Labour fails to change 'special measures' clause

Labour MPs have failed to get through any amendments to the government's controversial proposals to put poorly performing planning authorities on 'special measures'.

Roberta Blackman-Woods
Roberta Blackman-Woods

A raft of amendments to clause one of the Growth and Infrastructure Bill were debated yesterday by the committee scrutinising the draft legislation, which was published last month.

Clause one sets out provisions for planning applications to be made directly to the secretary of state where councils have a poor track record in the speed of decisions or the proportion of applications overturned on appeal.

Labour MPs, led by shadow planning minister Roberta Blackman-Woods, argued that the move goes against the government’s localism agenda and the government has not taken into consideration any mitigating circumstances that could lead to slower planning decisions by councils.

They also criticised planning minister Nick Boles for not giving committee members enough time to look at the criteria for judging poorly perfoming planning authorities, which was published for consultation just one hour before the committee debate.

Blackman-Woods cited exclusive research by Planning which last week revealed that under the criteria set out by government six councils would currently fall into designation. She slammed clause one for being "badly written and inappropriate, and a rushed, panic measure that does not contain adequate consultation".

Labour MP Paul Blomfield also said that there seems to be no information about how authorities can be become undesignated.

But Boles said that the government has always made it clear that it does not want to "catch many authorities" with the clause.

"That is why we have set the criteria as proposed in the consultation document at a level where the timeliness criterion would catch a few authorities—a maximum of six, I believe," he said.

However, he added that this number might change when the government looks at planning performance agreements for major applications and other "mitigating circumstances".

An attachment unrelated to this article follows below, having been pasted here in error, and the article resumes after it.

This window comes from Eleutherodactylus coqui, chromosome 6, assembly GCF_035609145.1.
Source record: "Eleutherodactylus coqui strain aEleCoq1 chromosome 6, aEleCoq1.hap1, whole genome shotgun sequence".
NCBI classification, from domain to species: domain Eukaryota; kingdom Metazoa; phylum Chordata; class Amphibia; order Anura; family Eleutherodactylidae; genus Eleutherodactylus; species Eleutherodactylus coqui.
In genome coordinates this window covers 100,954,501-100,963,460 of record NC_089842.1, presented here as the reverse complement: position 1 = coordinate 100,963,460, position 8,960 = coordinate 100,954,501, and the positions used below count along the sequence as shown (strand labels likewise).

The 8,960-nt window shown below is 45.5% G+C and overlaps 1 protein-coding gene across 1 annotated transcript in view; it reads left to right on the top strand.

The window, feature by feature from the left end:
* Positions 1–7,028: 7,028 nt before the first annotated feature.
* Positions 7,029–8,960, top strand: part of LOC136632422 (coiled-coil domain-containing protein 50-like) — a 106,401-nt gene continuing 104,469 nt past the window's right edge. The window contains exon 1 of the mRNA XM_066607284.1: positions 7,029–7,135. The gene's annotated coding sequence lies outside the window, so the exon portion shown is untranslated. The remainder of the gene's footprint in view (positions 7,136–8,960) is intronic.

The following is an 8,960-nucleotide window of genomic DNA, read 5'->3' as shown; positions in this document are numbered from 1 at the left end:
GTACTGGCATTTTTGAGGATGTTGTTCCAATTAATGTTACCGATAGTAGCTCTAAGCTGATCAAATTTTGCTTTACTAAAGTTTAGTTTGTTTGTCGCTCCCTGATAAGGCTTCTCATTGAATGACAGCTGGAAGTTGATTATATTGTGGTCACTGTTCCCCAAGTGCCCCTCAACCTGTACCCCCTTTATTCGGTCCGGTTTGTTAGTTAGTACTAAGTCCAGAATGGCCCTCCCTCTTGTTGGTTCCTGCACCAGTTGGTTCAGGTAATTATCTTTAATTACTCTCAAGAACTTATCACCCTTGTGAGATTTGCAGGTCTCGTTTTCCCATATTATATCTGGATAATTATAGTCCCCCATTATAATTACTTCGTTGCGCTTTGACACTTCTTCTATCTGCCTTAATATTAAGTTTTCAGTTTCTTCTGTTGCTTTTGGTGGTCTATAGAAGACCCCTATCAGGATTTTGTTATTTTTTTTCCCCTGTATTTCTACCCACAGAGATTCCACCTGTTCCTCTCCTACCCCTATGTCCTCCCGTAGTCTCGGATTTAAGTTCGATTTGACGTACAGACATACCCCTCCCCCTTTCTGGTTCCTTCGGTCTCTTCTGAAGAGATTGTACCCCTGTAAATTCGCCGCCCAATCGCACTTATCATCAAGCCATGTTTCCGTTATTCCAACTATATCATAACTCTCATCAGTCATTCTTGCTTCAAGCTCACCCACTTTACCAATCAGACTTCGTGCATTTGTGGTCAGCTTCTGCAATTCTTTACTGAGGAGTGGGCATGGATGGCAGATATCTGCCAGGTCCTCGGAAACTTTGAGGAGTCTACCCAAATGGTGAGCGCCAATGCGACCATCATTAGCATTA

He also argued that any authority that has been so designated will still deal with the vast bulk of the applications they receive and under the bill there is no compulsion for applicants to go to the Planning Inspectorate, just the option.

But despite a heated debate among the MPs, none of the amendments to clause one were taken forward.

Blackman-Woods withdrew several of the proposed changes following discussion by the committee.

This included an amendment for the clause to cease to have effect one year after it comes into force.

Three amendments were put to the vote which were:

  • Any costs incurred by a local planning authority in carrying out directions given under subsection (6) shall be reimbursed by the secretary of state;
  • Before reaching a decision on an application made to him under this section, the secretary of state must ensure that adequate consultation of the local community takes place;
  • The secretary of state shall, as soon as possible after the end of each financial year, publish a statement of the costs incurred by the secretary of state during that year in pursuance of this section.

But all three were voted against by the Conservative MPs, who make up the majority of the committee, meaning none were carried.

The committee then voted that the clause stand as part of the Bill with eight votes in favour against five against. It will next meet on Tuesday 27 November to continue its line-by-line scrutiny of the bill.


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